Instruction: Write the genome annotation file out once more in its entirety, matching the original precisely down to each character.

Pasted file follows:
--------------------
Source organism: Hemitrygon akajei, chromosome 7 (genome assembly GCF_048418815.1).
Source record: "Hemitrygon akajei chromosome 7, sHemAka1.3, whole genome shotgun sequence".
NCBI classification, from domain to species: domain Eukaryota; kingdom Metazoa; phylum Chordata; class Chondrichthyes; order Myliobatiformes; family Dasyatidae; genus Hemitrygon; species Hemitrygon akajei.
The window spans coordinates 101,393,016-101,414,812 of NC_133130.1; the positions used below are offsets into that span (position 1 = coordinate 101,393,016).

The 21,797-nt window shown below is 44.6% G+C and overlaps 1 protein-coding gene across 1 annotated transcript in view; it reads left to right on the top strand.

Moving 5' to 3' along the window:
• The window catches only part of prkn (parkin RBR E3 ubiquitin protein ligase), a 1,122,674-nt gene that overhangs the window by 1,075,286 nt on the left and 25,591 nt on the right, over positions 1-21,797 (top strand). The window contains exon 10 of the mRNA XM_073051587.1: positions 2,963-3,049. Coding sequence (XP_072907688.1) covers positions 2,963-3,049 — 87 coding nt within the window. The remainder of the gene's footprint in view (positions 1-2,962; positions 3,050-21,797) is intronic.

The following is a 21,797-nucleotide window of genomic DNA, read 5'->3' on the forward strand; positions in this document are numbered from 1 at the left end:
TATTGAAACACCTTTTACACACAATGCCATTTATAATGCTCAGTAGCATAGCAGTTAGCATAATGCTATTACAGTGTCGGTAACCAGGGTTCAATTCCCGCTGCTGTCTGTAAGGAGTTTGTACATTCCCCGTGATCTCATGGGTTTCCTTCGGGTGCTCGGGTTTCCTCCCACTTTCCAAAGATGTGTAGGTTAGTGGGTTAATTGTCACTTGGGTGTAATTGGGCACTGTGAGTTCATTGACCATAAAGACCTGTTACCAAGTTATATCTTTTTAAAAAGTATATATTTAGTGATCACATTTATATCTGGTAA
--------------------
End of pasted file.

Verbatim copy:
Source organism: Hemitrygon akajei, chromosome 7 (genome assembly GCF_048418815.1).
Source record: "Hemitrygon akajei chromosome 7, sHemAka1.3, whole genome shotgun sequence".
NCBI classification, from domain to species: domain Eukaryota; kingdom Metazoa; phylum Chordata; class Chondrichthyes; order Myliobatiformes; family Dasyatidae; genus Hemitrygon; species Hemitrygon akajei.
The window spans coordinates 101,393,016-101,414,812 of NC_133130.1; the positions used below are offsets into that span (position 1 = coordinate 101,393,016).

The 21,797-nt window shown below is 44.6% G+C and overlaps 1 protein-coding gene across 1 annotated transcript in view; it reads left to right on the top strand.

Moving 5' to 3' along the window:
• The window catches only part of prkn (parkin RBR E3 ubiquitin protein ligase), a 1,122,674-nt gene that overhangs the window by 1,075,286 nt on the left and 25,591 nt on the right, over positions 1-21,797 (top strand). The window contains exon 10 of the mRNA XM_073051587.1: positions 2,963-3,049. Coding sequence (XP_072907688.1) covers positions 2,963-3,049 — 87 coding nt within the window. The remainder of the gene's footprint in view (positions 1-2,962; positions 3,050-21,797) is intronic.

The following is a 21,797-nucleotide window of genomic DNA, read 5'->3' on the forward strand; positions in this document are numbered from 1 at the left end:
TATTGAAACACCTTTTACACACAATGCCATTTATAATGCTCAGTAGCATAGCAGTTAGCATAATGCTATTACAGTGTCGGTAACCAGGGTTCAATTCCCGCTGCTGTCTGTAAGGAGTTTGTACATTCCCCGTGATCTCATGGGTTTCCTTCGGGTGCTCGGGTTTCCTCCCACTTTCCAAAGATGTGTAGGTTAGTGGGTTAATTGTCACTTGGGTGTAATTGGGCACTGTGAGTTCATTGACCATAAAGACCTGTTACCAAGTTATATCTTTTTAAAAAGTATATATTTAGTGATCACATTTATATCTGGTAA